From “Dark Night of the Soul” by St. John of the Cross, speaking about those in a deep relationship with God;
“Meditation is now useless for them, because God is conducting them along another road, which is Contemplation. It is very different from the first, for the one road belongs to discursive mediation and the other is beyond the range of the imagination and discursive reflection.”
Many people think that Meditation and Contemplation are the same thing and use the words interchangeably. Although they share similarities, they are different. They are both paths to God, but they differ in how one travels on that path.
Mediation is the work of the mind. Also called “discursive prayer,” it involves a back and forth between myself and God. It is my work, my questions, my thinking.
Contemplation is the work of the heart. Beyond discursive reflection, it involves being present to God. It is His work, His answers, His thoughts.
A few years ago, I attended at retreat on “Natural Contemplation.” At this retreat, I was introduced to many new ideas about seeking God, about listening to God, and about paying attention. About praying without words. The retreat was held in a beautiful mountain location, and the grounds offered abundant opportunities for contemplation.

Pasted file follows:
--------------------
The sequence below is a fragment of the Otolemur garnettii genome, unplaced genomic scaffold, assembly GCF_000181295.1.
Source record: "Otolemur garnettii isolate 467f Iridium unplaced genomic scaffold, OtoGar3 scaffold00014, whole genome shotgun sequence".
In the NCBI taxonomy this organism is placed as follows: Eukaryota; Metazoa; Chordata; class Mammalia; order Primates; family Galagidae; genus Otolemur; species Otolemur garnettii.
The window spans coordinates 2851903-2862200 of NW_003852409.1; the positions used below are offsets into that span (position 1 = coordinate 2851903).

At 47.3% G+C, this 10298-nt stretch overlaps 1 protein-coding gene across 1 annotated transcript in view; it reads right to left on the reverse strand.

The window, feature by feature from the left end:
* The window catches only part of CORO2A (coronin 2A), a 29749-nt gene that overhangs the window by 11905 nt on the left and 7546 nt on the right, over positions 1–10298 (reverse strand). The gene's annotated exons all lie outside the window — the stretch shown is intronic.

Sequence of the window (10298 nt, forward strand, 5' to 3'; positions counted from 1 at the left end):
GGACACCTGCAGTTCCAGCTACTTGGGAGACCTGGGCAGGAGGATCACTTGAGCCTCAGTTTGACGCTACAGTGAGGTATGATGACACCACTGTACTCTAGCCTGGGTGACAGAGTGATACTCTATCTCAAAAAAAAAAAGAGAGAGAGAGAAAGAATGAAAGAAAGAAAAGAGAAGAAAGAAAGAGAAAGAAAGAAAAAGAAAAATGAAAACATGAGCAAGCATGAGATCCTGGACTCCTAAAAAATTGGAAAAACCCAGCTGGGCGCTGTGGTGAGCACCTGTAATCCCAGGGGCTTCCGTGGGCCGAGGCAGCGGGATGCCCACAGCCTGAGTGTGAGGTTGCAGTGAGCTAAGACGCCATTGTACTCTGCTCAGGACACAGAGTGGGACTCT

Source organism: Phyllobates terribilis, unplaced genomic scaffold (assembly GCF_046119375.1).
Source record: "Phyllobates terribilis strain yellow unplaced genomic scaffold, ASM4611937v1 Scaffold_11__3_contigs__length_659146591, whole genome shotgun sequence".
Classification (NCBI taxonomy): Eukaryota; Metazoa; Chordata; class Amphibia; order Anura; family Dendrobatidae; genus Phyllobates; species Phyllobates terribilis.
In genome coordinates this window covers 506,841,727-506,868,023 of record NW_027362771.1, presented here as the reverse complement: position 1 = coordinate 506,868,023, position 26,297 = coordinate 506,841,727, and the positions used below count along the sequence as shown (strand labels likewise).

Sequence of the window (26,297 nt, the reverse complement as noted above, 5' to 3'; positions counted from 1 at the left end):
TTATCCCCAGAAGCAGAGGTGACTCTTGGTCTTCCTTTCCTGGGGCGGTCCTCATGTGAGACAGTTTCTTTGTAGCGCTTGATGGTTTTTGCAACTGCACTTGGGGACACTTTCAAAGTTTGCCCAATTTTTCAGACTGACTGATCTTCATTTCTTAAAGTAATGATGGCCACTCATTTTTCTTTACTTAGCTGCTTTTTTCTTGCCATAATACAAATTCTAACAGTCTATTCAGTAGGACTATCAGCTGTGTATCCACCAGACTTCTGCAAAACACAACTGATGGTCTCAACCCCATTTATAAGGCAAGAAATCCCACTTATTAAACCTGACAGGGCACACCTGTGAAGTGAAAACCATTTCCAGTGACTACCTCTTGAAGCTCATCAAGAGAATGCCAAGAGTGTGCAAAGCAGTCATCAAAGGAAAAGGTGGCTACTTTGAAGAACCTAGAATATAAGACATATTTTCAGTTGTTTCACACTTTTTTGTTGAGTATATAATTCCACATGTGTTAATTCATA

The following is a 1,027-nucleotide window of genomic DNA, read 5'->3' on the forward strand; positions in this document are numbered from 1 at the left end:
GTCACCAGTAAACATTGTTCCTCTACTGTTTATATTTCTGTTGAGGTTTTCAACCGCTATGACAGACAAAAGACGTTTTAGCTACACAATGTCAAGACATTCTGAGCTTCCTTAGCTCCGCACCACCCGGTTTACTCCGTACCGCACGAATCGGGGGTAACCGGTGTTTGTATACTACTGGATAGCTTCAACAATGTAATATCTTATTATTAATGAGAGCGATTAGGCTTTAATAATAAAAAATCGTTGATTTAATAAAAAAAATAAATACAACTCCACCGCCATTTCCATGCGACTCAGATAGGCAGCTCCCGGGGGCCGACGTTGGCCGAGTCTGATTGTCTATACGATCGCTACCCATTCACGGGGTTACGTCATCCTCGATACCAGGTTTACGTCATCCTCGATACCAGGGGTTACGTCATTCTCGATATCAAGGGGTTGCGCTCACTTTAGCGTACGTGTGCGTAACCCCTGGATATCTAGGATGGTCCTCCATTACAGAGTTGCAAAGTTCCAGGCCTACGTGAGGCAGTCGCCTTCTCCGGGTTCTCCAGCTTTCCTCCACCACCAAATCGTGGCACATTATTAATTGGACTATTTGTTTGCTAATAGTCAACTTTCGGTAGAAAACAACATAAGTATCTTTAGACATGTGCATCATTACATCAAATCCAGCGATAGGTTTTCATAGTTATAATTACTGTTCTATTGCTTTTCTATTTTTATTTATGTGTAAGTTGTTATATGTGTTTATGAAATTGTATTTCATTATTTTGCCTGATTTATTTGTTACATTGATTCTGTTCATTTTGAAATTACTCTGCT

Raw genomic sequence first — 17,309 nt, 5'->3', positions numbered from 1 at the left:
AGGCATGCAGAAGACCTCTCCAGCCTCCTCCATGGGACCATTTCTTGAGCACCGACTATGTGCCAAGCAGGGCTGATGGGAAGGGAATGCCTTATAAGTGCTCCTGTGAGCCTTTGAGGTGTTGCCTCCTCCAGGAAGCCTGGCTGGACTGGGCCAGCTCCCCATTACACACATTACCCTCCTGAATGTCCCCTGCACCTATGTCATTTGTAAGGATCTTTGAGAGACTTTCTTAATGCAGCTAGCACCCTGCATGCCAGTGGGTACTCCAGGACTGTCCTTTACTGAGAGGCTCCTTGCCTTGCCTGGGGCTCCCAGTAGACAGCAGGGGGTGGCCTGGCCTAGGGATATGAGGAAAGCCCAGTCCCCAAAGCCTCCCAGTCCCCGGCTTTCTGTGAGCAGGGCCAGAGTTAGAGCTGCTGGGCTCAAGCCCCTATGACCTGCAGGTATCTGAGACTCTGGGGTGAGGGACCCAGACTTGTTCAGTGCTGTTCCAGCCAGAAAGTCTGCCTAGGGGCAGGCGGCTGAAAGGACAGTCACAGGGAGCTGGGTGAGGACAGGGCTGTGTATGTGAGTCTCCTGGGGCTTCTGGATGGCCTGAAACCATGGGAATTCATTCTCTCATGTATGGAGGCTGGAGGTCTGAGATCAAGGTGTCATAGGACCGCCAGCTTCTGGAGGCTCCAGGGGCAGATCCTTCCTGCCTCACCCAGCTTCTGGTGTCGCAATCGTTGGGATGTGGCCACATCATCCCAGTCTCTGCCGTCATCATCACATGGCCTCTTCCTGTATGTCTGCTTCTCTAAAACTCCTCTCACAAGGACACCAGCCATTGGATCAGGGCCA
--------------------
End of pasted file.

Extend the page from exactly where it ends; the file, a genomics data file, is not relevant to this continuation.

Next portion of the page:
I have been about this “work of the heart” since then, paying attention and seeking God’s wordless voice all around me.
I have developed an exercise that gives you guidelines to develop this type of attentiveness. It’s called “Visio Divina.” Similar to “Lectio Divina” in its movement of hearing, meditating, responding, and resting, but it utilizes the physical world as its divine text. I’d be thrilled to share it with you. Let me know by visiting this link.
Practicing this type of Contemplation has sharpened my eyes to what God is saying – everywhere. I hope you’ll give it a try.
Tomorrow: In Spiritual Growth, D is for DISCERNMENT.